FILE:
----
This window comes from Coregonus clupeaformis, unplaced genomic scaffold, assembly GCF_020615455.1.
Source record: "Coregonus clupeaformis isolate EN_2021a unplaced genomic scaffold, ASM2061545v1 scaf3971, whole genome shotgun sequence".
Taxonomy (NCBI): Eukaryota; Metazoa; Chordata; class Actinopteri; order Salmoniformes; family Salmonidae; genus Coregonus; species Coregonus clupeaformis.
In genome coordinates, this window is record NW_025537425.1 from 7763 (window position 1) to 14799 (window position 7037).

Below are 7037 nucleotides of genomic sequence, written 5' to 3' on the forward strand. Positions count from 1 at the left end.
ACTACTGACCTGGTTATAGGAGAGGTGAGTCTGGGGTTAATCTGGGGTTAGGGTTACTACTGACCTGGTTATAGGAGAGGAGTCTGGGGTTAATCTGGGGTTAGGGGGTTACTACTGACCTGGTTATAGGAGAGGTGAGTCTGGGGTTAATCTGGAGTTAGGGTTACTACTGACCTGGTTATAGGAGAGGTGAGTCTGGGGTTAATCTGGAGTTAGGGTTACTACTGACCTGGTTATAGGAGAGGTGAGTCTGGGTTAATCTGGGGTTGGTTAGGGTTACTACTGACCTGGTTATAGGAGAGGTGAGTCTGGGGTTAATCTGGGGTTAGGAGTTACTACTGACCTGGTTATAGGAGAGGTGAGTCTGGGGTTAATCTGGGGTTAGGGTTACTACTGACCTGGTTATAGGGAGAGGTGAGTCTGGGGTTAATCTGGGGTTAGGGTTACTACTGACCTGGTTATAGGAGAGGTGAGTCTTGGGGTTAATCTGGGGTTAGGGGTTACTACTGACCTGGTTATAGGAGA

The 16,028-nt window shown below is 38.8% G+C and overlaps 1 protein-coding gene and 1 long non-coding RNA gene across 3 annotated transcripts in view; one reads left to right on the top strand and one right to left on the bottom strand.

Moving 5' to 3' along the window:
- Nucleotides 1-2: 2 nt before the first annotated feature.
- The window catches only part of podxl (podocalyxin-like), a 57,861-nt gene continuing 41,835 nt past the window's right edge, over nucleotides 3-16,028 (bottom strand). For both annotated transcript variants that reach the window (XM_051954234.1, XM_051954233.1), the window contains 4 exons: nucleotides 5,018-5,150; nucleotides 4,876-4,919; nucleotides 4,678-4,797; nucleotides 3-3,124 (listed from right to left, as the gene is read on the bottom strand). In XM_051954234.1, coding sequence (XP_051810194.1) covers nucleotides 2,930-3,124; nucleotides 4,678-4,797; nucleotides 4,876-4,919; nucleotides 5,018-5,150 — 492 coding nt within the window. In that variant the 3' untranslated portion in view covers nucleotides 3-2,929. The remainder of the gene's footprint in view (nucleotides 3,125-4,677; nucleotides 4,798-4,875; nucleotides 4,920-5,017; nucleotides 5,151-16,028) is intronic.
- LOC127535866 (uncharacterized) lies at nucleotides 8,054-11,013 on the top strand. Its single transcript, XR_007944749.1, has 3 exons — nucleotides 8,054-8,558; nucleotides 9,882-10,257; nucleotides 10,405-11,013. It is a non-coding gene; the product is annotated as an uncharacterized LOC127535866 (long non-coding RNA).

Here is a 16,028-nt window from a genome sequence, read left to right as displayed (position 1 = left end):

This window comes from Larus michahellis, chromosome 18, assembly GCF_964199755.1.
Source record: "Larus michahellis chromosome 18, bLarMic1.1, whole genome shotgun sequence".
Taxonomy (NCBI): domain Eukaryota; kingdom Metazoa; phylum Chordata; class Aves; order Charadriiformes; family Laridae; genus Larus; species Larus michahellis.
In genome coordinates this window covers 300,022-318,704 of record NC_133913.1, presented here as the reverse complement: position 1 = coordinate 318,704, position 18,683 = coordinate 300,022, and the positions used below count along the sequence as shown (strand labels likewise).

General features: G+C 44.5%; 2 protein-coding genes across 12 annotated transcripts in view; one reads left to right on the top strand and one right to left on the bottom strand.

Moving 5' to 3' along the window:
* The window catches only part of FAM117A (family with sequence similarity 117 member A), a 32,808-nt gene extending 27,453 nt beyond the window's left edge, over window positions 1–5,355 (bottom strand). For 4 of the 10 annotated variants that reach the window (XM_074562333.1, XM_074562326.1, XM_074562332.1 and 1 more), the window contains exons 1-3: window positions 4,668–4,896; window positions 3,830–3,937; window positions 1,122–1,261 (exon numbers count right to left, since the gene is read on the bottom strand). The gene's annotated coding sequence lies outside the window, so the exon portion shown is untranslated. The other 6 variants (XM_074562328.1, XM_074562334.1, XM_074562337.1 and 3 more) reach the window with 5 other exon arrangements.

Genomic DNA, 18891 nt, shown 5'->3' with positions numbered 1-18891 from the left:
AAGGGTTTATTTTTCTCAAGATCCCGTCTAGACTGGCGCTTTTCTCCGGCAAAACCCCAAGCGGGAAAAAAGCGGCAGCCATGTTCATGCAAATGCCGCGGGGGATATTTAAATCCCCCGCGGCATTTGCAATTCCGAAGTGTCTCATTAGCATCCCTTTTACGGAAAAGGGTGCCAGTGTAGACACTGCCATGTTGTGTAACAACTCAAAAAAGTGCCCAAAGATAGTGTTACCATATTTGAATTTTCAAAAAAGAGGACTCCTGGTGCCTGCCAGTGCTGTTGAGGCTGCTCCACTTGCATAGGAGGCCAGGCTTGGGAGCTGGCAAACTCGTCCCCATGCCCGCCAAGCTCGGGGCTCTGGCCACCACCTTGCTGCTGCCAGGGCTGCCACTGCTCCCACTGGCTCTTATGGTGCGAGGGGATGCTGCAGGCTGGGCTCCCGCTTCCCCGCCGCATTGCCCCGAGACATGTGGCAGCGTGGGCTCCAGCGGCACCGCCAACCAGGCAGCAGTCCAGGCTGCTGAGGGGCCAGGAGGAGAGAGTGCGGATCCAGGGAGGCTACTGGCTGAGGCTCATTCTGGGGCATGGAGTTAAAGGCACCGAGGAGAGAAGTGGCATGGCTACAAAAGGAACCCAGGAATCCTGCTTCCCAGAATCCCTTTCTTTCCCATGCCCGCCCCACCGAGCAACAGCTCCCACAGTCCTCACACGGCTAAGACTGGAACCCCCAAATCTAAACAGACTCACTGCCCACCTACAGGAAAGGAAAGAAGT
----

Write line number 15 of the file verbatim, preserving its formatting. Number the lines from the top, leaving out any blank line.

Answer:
Taxonomy (NCBI): domain Eukaryota; kingdom Metazoa; phylum Chordata; class Aves; order Charadriiformes; family Laridae; genus Larus; species Larus michahellis.